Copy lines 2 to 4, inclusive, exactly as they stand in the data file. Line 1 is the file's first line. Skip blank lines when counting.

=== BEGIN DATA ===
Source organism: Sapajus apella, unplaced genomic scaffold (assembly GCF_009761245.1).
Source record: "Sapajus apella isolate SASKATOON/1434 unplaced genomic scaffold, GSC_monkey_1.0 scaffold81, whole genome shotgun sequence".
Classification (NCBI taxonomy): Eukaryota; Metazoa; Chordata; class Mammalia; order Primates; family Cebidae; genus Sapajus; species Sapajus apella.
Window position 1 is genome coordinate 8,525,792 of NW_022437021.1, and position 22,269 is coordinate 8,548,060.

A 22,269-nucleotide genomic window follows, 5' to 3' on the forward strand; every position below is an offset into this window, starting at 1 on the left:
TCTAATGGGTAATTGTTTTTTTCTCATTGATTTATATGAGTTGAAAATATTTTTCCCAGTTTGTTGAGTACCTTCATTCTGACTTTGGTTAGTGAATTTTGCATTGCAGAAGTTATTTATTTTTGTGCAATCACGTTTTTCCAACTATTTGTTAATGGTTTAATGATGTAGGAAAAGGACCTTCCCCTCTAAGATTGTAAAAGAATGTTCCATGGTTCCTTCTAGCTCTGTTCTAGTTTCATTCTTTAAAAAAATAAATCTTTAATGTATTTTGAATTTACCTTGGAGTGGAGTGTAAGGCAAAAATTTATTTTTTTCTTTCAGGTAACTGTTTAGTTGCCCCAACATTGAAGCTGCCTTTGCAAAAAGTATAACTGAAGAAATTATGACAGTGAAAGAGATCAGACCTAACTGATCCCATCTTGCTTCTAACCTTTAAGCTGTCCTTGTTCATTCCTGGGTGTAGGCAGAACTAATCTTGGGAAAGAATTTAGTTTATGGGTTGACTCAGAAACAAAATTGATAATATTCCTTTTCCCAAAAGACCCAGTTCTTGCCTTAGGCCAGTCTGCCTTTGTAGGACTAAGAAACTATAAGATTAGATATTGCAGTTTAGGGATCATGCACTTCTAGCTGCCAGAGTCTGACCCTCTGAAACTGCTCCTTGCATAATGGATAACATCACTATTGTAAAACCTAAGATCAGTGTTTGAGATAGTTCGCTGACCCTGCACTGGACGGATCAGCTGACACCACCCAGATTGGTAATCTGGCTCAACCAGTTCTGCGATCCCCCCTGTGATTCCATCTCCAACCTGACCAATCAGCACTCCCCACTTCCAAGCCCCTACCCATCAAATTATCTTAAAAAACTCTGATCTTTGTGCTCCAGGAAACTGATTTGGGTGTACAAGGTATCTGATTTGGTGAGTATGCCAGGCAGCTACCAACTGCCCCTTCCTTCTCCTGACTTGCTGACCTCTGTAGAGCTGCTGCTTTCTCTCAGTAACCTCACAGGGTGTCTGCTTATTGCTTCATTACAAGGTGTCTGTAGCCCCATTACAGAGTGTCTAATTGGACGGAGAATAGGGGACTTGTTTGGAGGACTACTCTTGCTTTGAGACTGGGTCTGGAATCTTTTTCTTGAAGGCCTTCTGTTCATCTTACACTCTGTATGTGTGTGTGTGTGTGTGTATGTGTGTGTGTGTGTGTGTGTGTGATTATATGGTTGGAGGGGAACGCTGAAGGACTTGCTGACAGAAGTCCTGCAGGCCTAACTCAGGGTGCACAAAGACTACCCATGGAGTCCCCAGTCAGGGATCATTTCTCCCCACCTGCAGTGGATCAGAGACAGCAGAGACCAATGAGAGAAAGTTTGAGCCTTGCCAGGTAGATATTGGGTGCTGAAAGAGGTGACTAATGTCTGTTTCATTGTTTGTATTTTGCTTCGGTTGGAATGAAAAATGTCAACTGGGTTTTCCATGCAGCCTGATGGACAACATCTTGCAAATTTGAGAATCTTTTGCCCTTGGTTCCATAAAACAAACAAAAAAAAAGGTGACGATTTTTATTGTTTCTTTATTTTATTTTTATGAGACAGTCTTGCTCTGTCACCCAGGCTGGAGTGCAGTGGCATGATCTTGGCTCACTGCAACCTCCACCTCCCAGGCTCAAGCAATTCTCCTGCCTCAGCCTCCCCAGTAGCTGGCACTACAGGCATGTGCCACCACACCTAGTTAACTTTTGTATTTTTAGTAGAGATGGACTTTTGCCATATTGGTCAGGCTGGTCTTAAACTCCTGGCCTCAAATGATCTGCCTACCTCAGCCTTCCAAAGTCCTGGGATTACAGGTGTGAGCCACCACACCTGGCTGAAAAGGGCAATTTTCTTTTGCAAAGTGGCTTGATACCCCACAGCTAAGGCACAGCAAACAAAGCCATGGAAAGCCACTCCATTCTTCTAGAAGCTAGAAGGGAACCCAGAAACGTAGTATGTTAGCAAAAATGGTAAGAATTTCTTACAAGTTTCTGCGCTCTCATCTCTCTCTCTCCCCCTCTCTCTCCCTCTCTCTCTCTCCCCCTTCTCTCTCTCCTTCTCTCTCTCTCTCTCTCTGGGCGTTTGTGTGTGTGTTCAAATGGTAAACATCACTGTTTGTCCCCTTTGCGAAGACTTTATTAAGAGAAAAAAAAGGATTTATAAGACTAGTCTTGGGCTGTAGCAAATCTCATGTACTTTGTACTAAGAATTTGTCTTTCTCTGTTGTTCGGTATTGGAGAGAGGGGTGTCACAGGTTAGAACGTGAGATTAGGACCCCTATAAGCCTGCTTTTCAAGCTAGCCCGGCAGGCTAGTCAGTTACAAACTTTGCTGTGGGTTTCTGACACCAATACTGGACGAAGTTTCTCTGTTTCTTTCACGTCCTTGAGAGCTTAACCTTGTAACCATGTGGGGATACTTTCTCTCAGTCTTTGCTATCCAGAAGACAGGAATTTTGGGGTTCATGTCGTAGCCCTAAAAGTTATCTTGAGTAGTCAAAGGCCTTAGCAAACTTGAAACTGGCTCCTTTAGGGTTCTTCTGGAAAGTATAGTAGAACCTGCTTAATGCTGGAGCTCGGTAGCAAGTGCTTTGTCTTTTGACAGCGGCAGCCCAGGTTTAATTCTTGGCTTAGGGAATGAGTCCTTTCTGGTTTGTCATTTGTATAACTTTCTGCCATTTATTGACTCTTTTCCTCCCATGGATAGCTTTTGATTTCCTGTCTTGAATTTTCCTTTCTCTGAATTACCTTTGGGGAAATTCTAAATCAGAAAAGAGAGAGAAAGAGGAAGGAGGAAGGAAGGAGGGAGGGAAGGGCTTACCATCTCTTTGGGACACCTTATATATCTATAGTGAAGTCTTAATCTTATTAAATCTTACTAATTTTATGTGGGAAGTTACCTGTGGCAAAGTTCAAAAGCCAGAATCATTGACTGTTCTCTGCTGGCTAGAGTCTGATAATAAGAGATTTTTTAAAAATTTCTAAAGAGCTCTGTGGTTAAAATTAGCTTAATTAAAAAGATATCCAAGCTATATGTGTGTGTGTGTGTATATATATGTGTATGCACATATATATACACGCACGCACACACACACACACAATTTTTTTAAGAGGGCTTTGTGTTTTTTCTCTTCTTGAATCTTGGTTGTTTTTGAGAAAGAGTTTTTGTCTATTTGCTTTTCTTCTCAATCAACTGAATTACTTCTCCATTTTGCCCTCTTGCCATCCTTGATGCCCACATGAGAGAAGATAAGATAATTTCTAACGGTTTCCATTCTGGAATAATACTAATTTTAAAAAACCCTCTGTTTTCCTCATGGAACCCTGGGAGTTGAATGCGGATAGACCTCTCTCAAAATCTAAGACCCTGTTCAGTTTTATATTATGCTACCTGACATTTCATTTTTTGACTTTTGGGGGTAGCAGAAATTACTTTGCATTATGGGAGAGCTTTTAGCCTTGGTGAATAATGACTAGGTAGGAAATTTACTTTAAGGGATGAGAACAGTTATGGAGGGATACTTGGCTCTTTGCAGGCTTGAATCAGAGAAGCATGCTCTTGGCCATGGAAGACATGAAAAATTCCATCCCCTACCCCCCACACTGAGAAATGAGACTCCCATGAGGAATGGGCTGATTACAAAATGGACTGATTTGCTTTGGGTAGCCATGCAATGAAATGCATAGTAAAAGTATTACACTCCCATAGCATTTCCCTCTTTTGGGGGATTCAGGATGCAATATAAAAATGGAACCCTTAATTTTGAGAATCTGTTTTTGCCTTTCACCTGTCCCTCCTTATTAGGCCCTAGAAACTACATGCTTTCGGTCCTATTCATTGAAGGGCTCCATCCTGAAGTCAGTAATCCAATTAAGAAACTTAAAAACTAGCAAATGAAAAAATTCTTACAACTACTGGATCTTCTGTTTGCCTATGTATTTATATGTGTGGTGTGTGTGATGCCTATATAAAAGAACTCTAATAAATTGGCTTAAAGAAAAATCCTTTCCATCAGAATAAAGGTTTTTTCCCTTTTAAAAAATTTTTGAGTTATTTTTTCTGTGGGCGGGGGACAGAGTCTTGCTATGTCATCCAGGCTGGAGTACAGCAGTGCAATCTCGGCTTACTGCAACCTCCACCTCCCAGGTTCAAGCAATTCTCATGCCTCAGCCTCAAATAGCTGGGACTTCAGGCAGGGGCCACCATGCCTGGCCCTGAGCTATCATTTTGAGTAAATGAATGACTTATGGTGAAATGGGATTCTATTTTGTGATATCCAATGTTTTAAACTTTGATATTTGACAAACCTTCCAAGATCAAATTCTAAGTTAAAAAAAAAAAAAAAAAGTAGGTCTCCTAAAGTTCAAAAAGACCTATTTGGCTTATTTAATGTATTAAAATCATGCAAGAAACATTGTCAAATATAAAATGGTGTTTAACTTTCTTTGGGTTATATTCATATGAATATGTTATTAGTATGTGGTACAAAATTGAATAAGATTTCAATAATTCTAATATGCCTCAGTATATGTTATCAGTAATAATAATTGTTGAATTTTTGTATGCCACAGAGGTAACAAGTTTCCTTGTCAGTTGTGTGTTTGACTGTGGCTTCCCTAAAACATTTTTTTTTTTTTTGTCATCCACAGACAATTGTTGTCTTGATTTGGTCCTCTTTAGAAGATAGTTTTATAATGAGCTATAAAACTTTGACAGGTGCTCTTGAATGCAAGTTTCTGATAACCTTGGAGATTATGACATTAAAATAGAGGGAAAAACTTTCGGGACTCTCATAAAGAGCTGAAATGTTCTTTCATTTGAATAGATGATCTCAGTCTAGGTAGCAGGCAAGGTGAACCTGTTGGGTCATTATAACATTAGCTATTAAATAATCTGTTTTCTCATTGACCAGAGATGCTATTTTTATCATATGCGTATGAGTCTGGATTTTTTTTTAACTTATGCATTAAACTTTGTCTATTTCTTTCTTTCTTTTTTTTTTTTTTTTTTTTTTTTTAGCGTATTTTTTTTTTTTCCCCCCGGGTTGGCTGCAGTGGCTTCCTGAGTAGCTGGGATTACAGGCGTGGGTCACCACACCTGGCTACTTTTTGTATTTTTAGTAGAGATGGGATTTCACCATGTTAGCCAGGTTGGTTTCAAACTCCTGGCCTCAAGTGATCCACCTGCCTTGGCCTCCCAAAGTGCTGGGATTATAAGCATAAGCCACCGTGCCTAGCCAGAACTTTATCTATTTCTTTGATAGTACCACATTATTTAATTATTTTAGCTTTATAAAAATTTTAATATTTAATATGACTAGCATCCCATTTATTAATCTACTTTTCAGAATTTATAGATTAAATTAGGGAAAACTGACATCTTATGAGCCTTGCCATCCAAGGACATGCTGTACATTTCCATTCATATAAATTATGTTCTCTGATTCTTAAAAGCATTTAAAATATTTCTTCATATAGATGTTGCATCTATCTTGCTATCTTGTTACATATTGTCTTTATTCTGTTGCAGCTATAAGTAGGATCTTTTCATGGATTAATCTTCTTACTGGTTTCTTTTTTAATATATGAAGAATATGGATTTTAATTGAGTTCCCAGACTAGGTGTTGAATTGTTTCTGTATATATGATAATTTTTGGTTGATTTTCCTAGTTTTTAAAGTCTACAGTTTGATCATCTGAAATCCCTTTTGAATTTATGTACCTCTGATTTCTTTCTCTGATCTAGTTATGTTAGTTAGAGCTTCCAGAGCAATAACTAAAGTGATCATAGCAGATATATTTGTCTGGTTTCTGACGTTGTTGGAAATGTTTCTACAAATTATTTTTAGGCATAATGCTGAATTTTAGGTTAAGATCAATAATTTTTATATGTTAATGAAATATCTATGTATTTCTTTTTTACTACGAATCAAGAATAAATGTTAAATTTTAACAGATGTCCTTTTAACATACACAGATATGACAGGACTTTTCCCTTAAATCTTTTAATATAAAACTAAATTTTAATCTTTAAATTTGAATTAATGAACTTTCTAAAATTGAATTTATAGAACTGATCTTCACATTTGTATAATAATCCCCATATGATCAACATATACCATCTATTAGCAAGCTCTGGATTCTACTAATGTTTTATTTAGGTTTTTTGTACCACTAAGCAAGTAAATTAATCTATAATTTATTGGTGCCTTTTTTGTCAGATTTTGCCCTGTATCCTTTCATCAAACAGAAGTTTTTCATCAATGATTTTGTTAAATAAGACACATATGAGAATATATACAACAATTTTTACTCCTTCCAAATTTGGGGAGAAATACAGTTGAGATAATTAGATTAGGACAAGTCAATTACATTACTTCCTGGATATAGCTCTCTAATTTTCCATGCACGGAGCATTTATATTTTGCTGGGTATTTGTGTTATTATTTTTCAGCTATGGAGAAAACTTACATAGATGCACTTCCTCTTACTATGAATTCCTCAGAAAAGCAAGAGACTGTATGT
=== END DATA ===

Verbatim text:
Source record: "Sapajus apella isolate SASKATOON/1434 unplaced genomic scaffold, GSC_monkey_1.0 scaffold81, whole genome shotgun sequence".
Classification (NCBI taxonomy): Eukaryota; Metazoa; Chordata; class Mammalia; order Primates; family Cebidae; genus Sapajus; species Sapajus apella.
Window position 1 is genome coordinate 8,525,792 of NW_022437021.1, and position 22,269 is coordinate 8,548,060.